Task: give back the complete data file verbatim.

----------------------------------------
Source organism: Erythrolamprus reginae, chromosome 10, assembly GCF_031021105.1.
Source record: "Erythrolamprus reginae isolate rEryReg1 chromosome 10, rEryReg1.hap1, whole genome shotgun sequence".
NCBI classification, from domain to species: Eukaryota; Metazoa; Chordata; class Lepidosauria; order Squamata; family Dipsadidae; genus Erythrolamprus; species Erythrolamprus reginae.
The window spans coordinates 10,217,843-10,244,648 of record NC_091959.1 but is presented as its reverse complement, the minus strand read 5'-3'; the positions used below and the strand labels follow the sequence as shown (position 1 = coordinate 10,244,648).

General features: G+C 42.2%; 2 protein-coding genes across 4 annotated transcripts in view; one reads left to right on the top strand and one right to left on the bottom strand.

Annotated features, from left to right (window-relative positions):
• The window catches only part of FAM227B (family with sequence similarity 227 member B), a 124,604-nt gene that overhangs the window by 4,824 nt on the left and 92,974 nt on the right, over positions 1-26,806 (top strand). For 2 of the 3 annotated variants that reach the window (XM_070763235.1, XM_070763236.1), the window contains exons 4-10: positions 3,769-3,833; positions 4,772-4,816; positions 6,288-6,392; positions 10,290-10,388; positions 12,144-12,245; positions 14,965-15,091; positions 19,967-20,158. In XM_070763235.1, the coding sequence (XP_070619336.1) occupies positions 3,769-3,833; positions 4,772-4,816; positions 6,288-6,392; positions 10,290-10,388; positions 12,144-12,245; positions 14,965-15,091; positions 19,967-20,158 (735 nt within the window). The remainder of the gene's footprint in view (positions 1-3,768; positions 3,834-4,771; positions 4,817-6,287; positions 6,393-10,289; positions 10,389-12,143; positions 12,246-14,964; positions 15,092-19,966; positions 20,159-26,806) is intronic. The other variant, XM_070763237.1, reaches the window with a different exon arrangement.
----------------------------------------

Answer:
Source organism: Erythrolamprus reginae, chromosome 10, assembly GCF_031021105.1.
Source record: "Erythrolamprus reginae isolate rEryReg1 chromosome 10, rEryReg1.hap1, whole genome shotgun sequence".
NCBI classification, from domain to species: Eukaryota; Metazoa; Chordata; class Lepidosauria; order Squamata; family Dipsadidae; genus Erythrolamprus; species Erythrolamprus reginae.
The window spans coordinates 10,217,843-10,244,648 of record NC_091959.1 but is presented as its reverse complement, the minus strand read 5'-3'; the positions used below and the strand labels follow the sequence as shown (position 1 = coordinate 10,244,648).

General features: G+C 42.2%; 2 protein-coding genes across 4 annotated transcripts in view; one reads left to right on the top strand and one right to left on the bottom strand.

Annotated features, from left to right (window-relative positions):
• The window catches only part of FAM227B (family with sequence similarity 227 member B), a 124,604-nt gene that overhangs the window by 4,824 nt on the left and 92,974 nt on the right, over positions 1-26,806 (top strand). For 2 of the 3 annotated variants that reach the window (XM_070763235.1, XM_070763236.1), the window contains exons 4-10: positions 3,769-3,833; positions 4,772-4,816; positions 6,288-6,392; positions 10,290-10,388; positions 12,144-12,245; positions 14,965-15,091; positions 19,967-20,158. In XM_070763235.1, the coding sequence (XP_070619336.1) occupies positions 3,769-3,833; positions 4,772-4,816; positions 6,288-6,392; positions 10,290-10,388; positions 12,144-12,245; positions 14,965-15,091; positions 19,967-20,158 (735 nt within the window). The remainder of the gene's footprint in view (positions 1-3,768; positions 3,834-4,771; positions 4,817-6,287; positions 6,393-10,289; positions 10,389-12,143; positions 12,246-14,964; positions 15,092-19,966; positions 20,159-26,806) is intronic. The other variant, XM_070763237.1, reaches the window with a different exon arrangement.